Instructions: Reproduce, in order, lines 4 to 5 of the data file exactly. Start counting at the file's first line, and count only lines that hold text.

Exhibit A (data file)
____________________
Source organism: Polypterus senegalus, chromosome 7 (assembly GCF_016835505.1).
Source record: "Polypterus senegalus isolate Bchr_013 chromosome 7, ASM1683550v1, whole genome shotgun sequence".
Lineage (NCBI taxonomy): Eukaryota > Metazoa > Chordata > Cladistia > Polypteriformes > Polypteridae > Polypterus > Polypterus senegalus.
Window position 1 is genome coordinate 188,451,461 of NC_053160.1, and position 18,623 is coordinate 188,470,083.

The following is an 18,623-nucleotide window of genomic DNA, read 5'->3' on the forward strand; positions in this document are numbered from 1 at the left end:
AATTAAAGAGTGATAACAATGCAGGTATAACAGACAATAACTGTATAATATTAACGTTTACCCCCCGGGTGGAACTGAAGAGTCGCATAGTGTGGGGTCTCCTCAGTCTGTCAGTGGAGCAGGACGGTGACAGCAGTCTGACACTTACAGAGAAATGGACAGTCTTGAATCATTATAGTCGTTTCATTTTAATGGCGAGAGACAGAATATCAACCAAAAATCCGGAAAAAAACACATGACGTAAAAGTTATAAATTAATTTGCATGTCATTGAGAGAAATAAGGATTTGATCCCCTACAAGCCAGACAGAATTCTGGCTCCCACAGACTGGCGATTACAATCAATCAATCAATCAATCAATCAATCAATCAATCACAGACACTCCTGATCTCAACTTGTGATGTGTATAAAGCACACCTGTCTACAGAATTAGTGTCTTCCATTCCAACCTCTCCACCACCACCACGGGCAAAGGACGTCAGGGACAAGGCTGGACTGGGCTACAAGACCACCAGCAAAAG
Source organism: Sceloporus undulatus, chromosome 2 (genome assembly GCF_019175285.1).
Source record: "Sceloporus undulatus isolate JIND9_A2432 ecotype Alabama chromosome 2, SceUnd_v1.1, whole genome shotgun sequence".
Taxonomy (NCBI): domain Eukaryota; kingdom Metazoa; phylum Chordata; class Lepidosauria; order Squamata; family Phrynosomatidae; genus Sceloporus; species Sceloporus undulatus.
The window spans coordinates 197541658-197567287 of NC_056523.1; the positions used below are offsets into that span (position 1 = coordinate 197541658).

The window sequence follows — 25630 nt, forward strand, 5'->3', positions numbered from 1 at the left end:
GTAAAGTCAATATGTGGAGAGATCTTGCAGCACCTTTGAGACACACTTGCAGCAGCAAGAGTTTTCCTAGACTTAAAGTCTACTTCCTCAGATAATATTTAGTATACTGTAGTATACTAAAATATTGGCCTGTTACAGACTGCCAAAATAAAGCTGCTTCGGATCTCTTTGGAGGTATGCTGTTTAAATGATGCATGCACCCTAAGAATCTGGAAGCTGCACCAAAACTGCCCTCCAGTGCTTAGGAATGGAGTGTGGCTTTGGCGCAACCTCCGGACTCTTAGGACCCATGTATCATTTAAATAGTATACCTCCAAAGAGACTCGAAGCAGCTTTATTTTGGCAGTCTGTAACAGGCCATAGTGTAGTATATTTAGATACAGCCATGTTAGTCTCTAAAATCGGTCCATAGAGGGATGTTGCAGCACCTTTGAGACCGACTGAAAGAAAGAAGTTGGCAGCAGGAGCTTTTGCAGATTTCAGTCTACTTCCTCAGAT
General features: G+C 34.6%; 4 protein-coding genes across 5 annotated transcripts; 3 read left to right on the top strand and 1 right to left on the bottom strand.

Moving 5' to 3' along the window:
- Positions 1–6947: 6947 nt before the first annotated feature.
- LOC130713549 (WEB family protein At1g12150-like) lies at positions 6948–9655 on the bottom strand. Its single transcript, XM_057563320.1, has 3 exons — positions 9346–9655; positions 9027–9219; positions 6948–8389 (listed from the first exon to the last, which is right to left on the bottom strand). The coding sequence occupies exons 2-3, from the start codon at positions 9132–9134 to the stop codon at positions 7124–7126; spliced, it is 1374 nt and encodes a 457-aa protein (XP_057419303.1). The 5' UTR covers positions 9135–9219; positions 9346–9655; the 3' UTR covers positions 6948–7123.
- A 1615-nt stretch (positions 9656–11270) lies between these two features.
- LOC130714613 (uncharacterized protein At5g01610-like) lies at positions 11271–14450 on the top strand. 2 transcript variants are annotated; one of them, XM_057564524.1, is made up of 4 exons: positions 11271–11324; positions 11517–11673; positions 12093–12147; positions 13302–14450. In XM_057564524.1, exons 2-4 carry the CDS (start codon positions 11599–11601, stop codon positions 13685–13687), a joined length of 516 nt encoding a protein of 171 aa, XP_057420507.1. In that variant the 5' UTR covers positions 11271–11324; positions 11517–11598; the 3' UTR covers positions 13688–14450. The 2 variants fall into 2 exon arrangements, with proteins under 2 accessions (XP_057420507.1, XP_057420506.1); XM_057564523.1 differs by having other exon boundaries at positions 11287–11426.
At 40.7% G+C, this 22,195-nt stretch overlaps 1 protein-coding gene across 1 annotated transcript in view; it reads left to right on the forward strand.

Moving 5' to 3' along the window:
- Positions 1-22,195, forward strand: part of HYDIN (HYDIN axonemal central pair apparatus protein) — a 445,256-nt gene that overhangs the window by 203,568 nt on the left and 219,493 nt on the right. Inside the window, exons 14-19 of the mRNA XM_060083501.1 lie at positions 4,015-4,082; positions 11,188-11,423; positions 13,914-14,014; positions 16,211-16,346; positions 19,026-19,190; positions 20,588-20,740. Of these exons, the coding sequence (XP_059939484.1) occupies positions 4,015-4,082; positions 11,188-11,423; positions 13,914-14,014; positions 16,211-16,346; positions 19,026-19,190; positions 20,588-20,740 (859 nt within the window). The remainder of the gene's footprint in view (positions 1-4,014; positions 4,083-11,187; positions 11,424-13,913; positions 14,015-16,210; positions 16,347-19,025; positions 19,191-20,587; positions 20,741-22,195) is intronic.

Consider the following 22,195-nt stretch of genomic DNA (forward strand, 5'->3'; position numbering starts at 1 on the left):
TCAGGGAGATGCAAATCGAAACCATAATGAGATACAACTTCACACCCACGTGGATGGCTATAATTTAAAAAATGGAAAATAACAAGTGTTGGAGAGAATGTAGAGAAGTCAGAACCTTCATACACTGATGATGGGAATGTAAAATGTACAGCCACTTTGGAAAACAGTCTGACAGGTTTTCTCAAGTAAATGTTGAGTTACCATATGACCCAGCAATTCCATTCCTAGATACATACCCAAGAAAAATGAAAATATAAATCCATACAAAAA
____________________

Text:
Window position 1 is genome coordinate 188,451,461 of NC_053160.1, and position 18,623 is coordinate 188,470,083.

The following is an 18,623-nucleotide window of genomic DNA, read 5'->3' on the forward strand; positions in this document are numbered from 1 at the left end: